- Feel good about myself
- Challenge my body
- To blow off steam when stressed
- To burn calories (I would probably be obese if I didn’t run, considering the amount of food I consume)
I think that covers the topic of why I even run.
Oh, wait! I forgot the biggest reason:
- Because I am a data nerd and like to correlate running to all kinds of silly variables in scatter plots.
Now, if you’re a competitive runner and wondering how
fast slow I really am, then here are my humble records for you to compare.
My humble personal records and achievements
Here are the things I’m most proud of:
- Ran 5 marathons (as of 7 April 2019)
- 5K in 19:54 (as of 20 May 2017)
- 10K in 42:42 (as of 28 January 2017)
- Half Marathon in 1:39:37 (as of 25 July 2016)
- Full marathon in 3:59:58 (as of 25 September 2016)
Yes, I finished a marathon in 4 hours with 2 seconds left on the clock (more on that later).
I’ve not been able to improve any of my records. That’s because late 2016 and early 2017 were my fittest months. At the moment, I dropped quite a bit of stamina and overall fitness since these days.
Hell, I went for a 5K run yesterday and had trouble staying under 25 minutes. And now my feet are sore.
Yup, I’m not as fit as I used to be. Am I growing old? I won’t answer that question in this post. Let’s not turn this into a personal running diary filled with boring anecdotes. Let’s get back to the data instead!
Animating my runs in a map of my hometown
At the start of 2018, I moved into a new city. This marked a new chapter for my running career since I now had an entire city to explore.
With the use of RunParticles, I managed to create an animation that shows how I explored my new city during every single run there. I like seeing how I slowly found routes that I liked.
I really like a couple of things here:
- You can easily distinguish where I live. The first one to guess my address wins a prize!
- There’s one run which was only 300m long or something, and you can see the animated track go like: “Yes, let’s do this thi… NOPE, heading back now…..” (my stomach was very upset suddenly, I still remember that one).
- I’ve found a very nice and short 5,5K route that I stick to at least once a week by the looks of it.
- I really like running through the “Mastbos”, a beautiful forest that’s located to the south of where I live.
Enough goofing around! Let’s get down to the real subject of this post now, which is happiness vs. running data.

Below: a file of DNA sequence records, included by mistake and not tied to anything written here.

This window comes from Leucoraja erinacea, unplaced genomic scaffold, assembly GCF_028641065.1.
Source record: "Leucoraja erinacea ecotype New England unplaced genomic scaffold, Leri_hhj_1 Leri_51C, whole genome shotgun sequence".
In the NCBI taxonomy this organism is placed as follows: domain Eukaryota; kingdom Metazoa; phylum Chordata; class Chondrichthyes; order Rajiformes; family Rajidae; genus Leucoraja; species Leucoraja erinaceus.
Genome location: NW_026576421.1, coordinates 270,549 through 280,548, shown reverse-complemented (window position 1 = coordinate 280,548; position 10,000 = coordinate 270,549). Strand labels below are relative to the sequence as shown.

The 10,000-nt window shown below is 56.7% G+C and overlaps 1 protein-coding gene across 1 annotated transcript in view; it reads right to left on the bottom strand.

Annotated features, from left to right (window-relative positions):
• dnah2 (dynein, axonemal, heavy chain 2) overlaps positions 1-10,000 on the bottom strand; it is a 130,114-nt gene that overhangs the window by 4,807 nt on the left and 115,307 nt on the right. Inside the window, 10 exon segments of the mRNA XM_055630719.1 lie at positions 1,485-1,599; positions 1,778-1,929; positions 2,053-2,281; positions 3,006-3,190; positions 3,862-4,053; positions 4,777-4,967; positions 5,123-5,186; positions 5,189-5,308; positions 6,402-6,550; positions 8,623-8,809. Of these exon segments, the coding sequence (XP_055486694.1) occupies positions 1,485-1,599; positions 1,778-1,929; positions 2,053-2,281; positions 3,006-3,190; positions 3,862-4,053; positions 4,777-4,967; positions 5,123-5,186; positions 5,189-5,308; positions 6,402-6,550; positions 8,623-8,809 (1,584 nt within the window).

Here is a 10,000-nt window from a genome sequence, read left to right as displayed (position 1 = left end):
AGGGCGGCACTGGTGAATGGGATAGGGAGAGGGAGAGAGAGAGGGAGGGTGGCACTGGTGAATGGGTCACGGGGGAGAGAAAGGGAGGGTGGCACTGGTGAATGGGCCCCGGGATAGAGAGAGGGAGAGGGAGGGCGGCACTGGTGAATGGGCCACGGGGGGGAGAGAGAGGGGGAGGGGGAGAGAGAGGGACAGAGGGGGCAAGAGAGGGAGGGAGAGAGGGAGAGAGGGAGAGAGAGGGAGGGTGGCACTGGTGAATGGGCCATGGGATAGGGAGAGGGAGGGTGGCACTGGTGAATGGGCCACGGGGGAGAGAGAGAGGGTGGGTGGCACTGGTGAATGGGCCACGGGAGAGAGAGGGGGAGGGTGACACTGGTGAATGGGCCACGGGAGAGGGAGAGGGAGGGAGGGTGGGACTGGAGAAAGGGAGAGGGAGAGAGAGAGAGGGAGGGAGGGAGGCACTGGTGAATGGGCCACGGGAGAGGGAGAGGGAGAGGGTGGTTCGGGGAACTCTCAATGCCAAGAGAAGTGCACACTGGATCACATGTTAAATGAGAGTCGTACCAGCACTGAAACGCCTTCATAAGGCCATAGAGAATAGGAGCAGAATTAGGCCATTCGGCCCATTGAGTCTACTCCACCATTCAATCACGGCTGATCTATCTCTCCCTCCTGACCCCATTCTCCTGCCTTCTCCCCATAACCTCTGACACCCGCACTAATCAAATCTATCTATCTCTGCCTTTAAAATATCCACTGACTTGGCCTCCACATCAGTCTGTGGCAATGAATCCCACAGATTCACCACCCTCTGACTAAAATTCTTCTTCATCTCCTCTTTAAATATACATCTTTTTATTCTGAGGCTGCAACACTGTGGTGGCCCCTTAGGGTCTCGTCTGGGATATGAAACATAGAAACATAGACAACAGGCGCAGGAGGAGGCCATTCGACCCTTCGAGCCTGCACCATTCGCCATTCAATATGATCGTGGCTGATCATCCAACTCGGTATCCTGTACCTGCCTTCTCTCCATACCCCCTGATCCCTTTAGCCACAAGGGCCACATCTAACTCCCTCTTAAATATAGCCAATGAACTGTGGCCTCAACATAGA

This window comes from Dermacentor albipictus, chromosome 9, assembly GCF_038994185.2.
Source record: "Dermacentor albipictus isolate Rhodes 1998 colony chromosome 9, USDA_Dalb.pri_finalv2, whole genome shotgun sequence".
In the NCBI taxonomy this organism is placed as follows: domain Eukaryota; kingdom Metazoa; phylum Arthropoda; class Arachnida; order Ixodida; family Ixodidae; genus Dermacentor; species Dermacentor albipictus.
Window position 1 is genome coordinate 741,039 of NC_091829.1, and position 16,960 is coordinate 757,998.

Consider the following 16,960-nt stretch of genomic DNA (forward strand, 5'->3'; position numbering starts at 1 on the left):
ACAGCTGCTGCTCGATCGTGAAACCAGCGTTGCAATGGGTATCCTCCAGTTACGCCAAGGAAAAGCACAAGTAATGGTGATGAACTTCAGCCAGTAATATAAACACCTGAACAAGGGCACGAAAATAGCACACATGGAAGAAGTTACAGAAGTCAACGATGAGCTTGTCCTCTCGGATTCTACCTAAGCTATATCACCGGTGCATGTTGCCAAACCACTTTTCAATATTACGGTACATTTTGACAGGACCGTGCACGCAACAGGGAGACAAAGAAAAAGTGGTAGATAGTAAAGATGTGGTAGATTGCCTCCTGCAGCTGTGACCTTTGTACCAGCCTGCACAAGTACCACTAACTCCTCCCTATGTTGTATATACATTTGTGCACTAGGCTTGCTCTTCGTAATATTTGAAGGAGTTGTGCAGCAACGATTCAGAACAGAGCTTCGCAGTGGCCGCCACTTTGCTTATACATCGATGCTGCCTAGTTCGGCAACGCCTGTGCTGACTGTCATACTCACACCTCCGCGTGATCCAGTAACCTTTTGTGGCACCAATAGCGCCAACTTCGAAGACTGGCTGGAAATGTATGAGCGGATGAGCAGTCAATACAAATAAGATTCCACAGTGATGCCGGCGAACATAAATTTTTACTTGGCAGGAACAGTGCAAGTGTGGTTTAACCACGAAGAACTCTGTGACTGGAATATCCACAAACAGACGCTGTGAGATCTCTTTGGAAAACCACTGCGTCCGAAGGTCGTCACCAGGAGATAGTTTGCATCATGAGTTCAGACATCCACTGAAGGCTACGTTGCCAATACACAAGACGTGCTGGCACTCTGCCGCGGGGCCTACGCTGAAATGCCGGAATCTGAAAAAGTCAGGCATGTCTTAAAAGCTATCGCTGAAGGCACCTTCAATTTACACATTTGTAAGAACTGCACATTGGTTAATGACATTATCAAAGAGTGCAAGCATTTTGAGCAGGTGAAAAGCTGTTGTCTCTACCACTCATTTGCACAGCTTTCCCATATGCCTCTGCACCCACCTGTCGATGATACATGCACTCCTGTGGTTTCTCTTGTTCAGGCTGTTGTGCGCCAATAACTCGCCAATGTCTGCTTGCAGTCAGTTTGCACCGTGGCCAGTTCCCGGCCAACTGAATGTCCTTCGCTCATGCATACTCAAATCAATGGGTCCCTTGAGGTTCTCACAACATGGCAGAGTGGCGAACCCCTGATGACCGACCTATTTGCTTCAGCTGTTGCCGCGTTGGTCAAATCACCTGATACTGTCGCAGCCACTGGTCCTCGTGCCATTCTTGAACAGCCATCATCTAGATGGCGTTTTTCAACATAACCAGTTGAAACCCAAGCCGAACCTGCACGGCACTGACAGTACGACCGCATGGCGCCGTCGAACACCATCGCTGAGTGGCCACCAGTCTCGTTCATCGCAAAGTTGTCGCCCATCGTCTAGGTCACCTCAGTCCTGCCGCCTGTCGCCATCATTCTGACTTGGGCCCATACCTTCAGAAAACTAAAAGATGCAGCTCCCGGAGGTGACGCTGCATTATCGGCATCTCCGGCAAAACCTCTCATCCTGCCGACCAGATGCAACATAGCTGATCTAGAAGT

Combining running data with my happiness data
So I know exactly how much I ran on which day. How the hell am I able to define how much happier this amount of running made me?
To answer this question, I need to explain a little about my happiness tracking journal. I’ve been tracking my happiness for over 5 years now. What does this mean? It means I spend 2 minutes every day to reflect on my day:
- How happy was I on a scale from 1 to 10?
- What factors had a significant effect on my rating?
- I clear my head by jotting down all my thoughts in my happiness journal.
This allows me to constantly learn from my evolving life. It’s how I purposefully steer my life in the best direction possible.
In this case, it allows me to correlate my passion for running to my happiness.
Here’s the scatter chart that I’ve wanted to create as soon as I started tracking my happiness.
This shows the 562 days of running. The X-axis shows the total amount of kilometers I ran that day, while the Y-Axis shows my happiness rating for that given day. You can spot the 5 marathons I ran on the far-right there, see?
Can you spot the positive correlation as well? It might be difficult to see, but there’s a small positive correlation in this data. What I mean by this, is that my happiness is at least slightly correlated to how much I ran.
I’m less happy when I don’t run at all
What this scatter shows me – without a doubt – is that I tend to less happy when I don’t run at all. You can see the 1,409 days in which I didn’t run on the far left. Since a lot of points (especially the days in which I didn’t run) are overlapping, it’s hard to see the true magnitude of this conclusion.
This bar chart does a better job of showing this simple observation.
Please note that the Y-Axis is scaled in order to magnify the results! I’ve done this in order to better present this conclusion. (I’m sorry if this offends you)
Running increases my happiness ratings with 0,19 on average. While that may not sound like a lot, I think this is very big. You see, my happiness ratings are improved by a virtually infinite number of factors. Not only running is correlated to my happiness, but so are:
- My relationship
- My job as an engineer
- My sleeping habits
- Hell, even how I spend my money is correlated to my happiness!
All those factors are distorting the analysis of this happiness essay.
It’s amazing to see that running still has a measurable influence on my happiness at the end of the day. 0,19 points might sound small, but knowing that this happiness rating is influenced by so many other factors makes this much more impressive in my opinion.
Am I happier when I run further?
So running makes my day better. We’ve established that.
The next logical question would be: does running more make me even happier?